A couple of weeks ago I started my yearly spring class at Reformed Theological Seminary here in Orlando, Theology of Ministry. I absolutely love it because I get to leverage 35 years of ministry into future pastors. Having been the quarterback for a lot of years, now I get to be a QB coach. Actually sometimes I feel more like a cheerleader, though I struggle with that image in my mind. We need these young leaders out there! So on the first day of class after I get to know the students I launch into a talk I’ve labeled The High Call and High Privilege of the Ministry. For those of you who have been around, you’ll recognize I took that from the title of a book Gordon and Gail MacDonald wrote years ago. (I believe in R & D in ministry…rob and duplicate).

Ministry is a high call and a high privilege. We spend a long time listing all the ways that in fact what we get to do as pastors is such a home run. I mean, we get paid to study God’s Word; we are expected to stay close to God so we can help His people get and stay close to Him. We usually don’t have someone looking over our shoulder all the time and get to set our daily schedules. If I want, I can slide from my DAWG (daily appointment with God) into my sermon prep. Now that is just plain awesome.

Of course ministry is also a challenge. I tell my students: “If you don’t like doing an exegetical paper every week AND communicating it, then don’t be a senior/lead/preaching pastor.” Every seven days you gotta stand up and explain The Book and The Gospel in powerful and creative ways.

I loved that! But…

Here’s where sometimes I get confused and frankly befuddled. Maybe you do too. Sometimes I feel pretty juiced up and prophetic, like an Elijah or a John the Baptist or a Paul…and I just want to call my people out: “Come ON! Step it up! Look at all Jesus did for you! His love is amazing. God is faithful. Let’s get out there and evangelize, serve, forgive, tithe, love our neighbors…come on there’s so much to do. We have a world to win!”

On other days the prophetic urge feels more like a manipulative use of guilt and my message morphs into something like, “Look, Jesus is the High Priest and the sacrificial lamb. There’s nothing you can do to earn the Father’s favor. God isn’t angry at you because He used up all His anger at His Son. It’s not about what you do for God it’s what God did for you on the cross. Now that’s grace! Live it, experience it! Worship Him for it and enjoy it!”

Calling people out and preaching grace can seem contradictory but you know where I’m going with this. It’s never either/or. It’s both/and. I just forget that sometimes. I forget that the indicatives of Grace always lead in the imperatives that flow from them. What makes us as preachers into seeming legalists is when we forget or minimize the indicatives/truths of Grace and major on the imperatives/applications of Grace. What makes us seem like a TV preacher who can’t mention hell is that we’re so taken by the passion and love of the cross that we forget the peril people are in who ignore the cross and it’s everyday implications.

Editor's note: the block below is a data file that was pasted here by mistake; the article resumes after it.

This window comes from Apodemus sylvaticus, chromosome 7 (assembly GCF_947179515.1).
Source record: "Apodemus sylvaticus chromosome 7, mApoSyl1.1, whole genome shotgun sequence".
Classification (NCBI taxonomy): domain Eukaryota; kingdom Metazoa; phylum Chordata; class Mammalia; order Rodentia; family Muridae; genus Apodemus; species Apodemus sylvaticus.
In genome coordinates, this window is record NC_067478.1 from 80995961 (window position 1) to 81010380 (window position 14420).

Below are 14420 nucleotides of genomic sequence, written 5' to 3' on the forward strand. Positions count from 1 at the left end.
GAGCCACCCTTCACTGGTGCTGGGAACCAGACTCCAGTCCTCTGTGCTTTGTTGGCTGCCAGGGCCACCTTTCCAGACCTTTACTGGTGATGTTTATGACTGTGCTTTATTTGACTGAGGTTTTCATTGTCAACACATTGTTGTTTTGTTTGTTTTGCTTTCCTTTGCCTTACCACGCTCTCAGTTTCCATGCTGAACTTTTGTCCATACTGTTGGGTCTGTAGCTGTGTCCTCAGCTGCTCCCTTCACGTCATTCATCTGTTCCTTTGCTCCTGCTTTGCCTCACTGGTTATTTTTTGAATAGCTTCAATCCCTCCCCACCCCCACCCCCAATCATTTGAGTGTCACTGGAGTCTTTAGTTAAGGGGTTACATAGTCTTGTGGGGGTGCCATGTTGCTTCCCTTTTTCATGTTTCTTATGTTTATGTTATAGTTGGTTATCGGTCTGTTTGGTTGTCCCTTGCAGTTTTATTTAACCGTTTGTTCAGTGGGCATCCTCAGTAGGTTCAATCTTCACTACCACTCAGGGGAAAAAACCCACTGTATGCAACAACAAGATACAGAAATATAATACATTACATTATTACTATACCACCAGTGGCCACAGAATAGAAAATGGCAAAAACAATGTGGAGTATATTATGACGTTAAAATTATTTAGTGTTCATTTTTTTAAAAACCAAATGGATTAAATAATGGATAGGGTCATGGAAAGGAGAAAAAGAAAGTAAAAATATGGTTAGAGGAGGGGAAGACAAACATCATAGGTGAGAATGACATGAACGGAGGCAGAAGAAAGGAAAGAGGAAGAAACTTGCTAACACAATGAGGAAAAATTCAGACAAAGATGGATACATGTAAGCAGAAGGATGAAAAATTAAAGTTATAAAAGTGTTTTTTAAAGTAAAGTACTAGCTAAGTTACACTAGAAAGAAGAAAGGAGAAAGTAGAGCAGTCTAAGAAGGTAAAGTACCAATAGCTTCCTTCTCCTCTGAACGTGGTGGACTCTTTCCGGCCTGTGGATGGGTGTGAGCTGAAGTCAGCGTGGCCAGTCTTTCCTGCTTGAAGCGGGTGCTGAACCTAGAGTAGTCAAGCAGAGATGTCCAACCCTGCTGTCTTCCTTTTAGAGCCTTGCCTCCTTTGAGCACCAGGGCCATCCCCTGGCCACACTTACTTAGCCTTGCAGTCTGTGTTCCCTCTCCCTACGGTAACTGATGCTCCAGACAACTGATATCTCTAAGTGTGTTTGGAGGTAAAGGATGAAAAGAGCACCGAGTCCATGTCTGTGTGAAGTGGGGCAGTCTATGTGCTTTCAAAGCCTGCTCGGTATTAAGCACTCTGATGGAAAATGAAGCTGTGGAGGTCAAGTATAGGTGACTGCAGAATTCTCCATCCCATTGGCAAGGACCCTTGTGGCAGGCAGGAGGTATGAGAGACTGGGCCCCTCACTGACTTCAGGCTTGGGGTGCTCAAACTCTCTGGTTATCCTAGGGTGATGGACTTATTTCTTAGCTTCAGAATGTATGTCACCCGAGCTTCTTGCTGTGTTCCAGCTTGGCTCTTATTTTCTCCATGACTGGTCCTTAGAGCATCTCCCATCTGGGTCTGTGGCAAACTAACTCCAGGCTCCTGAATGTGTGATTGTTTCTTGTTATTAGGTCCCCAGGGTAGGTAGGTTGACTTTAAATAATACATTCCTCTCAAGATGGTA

So the other day I stumbled (actually I think I was skillfully led by the Holy Spirit) to I Corinthians 13:11:

“When I was a child, I used to speak as a child, think as a child, reason as a child; when I became a man, I did away with childish things.”

Now in context, I know Paul is illustrating in the “child to man” idea that when Christ returns all of this incompleteness we experience will be turned to perfection. Love continues forever however, in contrast to the spiritual gifts of knowledge and prophecy and speaking in tongues that seemed so important to the Corinthians.

We can't forget the imperative!

What snuck in to me was Paul’s determination not to be “ruled by childish attitudes” (with a little help from Leon Morris here). It’s amazing to me how easy it is for me to be childish spiritually and emotionally and relationally. Paul calls me out as a man following Jesus. I get the indicatives of Grace but often just stay, well, childish.

The Gospel always calls us up, and out. After laying out the indicatives, the truths of God’s grace in Christ, the apostles always seque into the imperatives and tells us where the Gospel leads us behaviorally. Indicatives and Imperatives. Grace calls us up, and then out.

So that’s what helps clear up my confusion in preaching and teaching at times. Do I wear a priestly robe or a prophetic mantle when I preach? Yes. I’m the most free in preaching when I act like an apostolic author and give them the indicatives and the imperatives. With guys I’m also trying to emphasize a lot about how what Jesus does is to free us from what we thought we wanted to be to what we were originally designed to be and what we desperately want to be in our male spiritual DNA. Haven’t we preachers found eventually that calling God’s people out can be prophetic, yet still very skillfully done? Done like a priest?

What have you found? We need you out there, and I’m so thankful for you!

Strength and Courage,

Pete